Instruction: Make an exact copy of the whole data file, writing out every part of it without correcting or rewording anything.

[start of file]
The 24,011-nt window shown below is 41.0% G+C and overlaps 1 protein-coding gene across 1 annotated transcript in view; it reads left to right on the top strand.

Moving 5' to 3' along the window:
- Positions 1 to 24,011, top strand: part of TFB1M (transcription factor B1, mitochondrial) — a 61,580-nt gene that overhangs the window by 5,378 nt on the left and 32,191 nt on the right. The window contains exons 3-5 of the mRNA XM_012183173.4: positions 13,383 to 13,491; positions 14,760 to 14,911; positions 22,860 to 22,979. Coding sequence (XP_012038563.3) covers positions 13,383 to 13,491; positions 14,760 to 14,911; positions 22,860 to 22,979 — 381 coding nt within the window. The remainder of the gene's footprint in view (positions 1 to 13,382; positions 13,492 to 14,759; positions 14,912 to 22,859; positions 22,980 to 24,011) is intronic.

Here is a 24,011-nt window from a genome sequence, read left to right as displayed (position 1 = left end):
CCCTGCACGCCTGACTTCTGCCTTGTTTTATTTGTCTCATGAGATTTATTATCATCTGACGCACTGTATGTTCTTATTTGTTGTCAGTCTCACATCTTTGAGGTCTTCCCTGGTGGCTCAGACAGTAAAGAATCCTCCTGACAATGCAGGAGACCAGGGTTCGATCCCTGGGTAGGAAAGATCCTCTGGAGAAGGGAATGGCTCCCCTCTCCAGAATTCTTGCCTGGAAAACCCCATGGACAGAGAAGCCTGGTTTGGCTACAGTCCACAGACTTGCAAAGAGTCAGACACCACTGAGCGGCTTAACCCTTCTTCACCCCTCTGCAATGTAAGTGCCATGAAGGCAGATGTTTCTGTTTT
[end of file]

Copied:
The 24,011-nt window shown below is 41.0% G+C and overlaps 1 protein-coding gene across 1 annotated transcript in view; it reads left to right on the top strand.

Moving 5' to 3' along the window:
- Positions 1 to 24,011, top strand: part of TFB1M (transcription factor B1, mitochondrial) — a 61,580-nt gene that overhangs the window by 5,378 nt on the left and 32,191 nt on the right. The window contains exons 3-5 of the mRNA XM_012183173.4: positions 13,383 to 13,491; positions 14,760 to 14,911; positions 22,860 to 22,979. Coding sequence (XP_012038563.3) covers positions 13,383 to 13,491; positions 14,760 to 14,911; positions 22,860 to 22,979 — 381 coding nt within the window. The remainder of the gene's footprint in view (positions 1 to 13,382; positions 13,492 to 14,759; positions 14,912 to 22,859; positions 22,980 to 24,011) is intronic.

Here is a 24,011-nt window from a genome sequence, read left to right as displayed (position 1 = left end):
CCCTGCACGCCTGACTTCTGCCTTGTTTTATTTGTCTCATGAGATTTATTATCATCTGACGCACTGTATGTTCTTATTTGTTGTCAGTCTCACATCTTTGAGGTCTTCCCTGGTGGCTCAGACAGTAAAGAATCCTCCTGACAATGCAGGAGACCAGGGTTCGATCCCTGGGTAGGAAAGATCCTCTGGAGAAGGGAATGGCTCCCCTCTCCAGAATTCTTGCCTGGAAAACCCCATGGACAGAGAAGCCTGGTTTGGCTACAGTCCACAGACTTGCAAAGAGTCAGACACCACTGAGCGGCTTAACCCTTCTTCACCCCTCTGCAATGTAAGTGCCATGAAGGCAGATGTTTCTGTTTT